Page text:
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Hizook on video ethics in robotics research

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08 July 2012



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Last Monday (July 2nd), Hizook posted a thoughtful piece, Being Honest in Robot Videos: Motion Capture, Speedup Rates, and Teleoperation, which covers even more ground than its title suggests. The article doesn’t take issue with unrealistic portrayals of robots in movies, nor with robots built as art or robot performances. Rather it calls into question what might be termed misrepresentation in videos depicting research robots, due to missing or inadequate notice of certain conditions, resulting in the creation of a false impression regarding the current state of the art and unrealistic expectations for the near future in the minds of the general public, undermining support for needed research on the premise that it’s already been done. The article touches on the use of external localization and motion planning systems (as opposed to accomplishing the same feats entirely with on-board sensors and processors), the distinction between teleoperation, scripting, and autonomous operation, time compression (making the robot appear to be moving faster than it really is), and tethering (for physical support, for power, and/or for low-latency, high-bandwidth communications), and suggests some best practices for providing notice of each. The comments which follow the article are also worth reading.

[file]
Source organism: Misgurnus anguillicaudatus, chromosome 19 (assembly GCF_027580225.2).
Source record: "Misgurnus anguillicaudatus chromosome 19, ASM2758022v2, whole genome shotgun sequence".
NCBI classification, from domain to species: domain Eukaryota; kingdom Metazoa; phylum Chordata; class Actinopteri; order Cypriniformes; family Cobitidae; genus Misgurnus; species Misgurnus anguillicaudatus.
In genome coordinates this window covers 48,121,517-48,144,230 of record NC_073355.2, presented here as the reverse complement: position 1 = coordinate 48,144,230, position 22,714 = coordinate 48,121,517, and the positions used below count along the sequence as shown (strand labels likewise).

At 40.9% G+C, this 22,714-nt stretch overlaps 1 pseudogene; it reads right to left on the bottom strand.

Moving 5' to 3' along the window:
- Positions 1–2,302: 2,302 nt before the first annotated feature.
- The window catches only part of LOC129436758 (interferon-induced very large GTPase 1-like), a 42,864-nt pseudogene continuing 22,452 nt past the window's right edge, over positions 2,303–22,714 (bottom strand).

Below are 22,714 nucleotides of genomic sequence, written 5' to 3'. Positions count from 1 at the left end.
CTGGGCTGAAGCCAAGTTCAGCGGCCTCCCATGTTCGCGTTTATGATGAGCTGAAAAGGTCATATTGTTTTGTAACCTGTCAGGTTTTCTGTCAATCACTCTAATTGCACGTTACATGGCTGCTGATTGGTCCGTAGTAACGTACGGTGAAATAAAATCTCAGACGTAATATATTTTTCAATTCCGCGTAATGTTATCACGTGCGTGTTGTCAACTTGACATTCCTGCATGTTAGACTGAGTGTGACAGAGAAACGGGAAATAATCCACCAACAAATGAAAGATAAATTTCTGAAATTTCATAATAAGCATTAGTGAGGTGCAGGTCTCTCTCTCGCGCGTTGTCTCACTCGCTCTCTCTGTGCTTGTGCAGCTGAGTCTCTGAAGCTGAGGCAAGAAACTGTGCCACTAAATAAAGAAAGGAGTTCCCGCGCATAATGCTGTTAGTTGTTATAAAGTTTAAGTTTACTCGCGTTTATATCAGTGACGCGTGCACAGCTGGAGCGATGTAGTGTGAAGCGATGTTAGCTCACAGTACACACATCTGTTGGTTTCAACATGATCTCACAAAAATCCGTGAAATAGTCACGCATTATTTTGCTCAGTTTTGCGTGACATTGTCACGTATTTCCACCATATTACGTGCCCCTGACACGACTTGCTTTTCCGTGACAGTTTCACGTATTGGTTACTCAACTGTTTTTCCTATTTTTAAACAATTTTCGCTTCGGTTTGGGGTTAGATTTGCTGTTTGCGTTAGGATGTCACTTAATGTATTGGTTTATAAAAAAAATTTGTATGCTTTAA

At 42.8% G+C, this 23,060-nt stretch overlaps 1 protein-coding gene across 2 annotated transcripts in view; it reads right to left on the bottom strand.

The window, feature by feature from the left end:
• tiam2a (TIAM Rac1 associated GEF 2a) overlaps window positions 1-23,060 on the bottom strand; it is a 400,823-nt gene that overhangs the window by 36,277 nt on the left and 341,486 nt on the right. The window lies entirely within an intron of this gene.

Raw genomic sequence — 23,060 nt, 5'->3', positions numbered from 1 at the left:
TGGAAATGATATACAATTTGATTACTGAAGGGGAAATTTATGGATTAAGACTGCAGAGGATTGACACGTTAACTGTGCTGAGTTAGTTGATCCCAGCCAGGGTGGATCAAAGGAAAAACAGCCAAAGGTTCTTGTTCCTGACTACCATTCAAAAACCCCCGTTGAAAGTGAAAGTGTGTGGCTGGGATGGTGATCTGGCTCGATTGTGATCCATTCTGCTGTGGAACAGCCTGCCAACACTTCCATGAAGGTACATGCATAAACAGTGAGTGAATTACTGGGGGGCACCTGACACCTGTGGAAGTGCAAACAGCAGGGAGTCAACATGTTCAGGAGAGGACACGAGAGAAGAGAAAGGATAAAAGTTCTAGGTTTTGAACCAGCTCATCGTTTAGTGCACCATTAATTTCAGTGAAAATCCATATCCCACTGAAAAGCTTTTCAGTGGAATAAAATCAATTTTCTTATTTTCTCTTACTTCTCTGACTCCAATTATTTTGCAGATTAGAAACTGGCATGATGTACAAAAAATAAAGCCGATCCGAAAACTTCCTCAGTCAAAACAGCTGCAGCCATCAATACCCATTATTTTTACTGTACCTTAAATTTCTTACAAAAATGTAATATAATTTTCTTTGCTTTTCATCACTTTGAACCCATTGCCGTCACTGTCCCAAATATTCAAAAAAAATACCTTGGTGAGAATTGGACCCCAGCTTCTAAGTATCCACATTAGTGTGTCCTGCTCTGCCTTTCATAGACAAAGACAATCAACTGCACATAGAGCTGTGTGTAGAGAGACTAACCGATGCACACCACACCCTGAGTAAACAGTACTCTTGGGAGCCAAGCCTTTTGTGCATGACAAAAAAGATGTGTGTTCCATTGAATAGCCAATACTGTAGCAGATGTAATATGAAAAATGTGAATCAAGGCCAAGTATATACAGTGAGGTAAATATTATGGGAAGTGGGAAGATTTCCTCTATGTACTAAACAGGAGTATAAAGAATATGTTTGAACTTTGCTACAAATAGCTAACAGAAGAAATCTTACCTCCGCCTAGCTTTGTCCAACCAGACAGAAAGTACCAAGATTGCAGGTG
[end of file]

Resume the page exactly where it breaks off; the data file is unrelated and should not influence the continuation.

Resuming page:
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John Payne





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